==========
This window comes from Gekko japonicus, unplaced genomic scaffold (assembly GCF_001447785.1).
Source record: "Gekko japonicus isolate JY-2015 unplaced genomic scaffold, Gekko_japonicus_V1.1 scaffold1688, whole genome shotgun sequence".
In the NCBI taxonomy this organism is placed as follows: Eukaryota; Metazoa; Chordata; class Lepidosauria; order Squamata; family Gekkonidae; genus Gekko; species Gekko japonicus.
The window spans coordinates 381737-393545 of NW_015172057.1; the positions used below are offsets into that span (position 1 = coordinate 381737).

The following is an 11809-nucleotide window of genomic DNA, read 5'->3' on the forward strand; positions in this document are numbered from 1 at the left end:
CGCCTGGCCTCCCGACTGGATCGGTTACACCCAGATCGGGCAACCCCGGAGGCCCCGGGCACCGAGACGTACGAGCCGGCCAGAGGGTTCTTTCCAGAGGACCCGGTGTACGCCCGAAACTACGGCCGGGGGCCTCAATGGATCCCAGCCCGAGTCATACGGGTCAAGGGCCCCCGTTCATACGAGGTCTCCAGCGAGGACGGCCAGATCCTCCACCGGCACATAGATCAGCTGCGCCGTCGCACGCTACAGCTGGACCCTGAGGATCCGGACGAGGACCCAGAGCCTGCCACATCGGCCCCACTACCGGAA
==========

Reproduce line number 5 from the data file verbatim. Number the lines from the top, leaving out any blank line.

The following is an 11809-nucleotide window of genomic DNA, read 5'->3' on the forward strand; positions in this document are numbered from 1 at the left end: